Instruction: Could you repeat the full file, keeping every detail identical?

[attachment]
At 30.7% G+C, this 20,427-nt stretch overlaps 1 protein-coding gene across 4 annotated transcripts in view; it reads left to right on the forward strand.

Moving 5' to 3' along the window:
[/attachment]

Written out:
At 30.7% G+C, this 20,427-nt stretch overlaps 1 protein-coding gene across 4 annotated transcripts in view; it reads left to right on the forward strand.

Moving 5' to 3' along the window: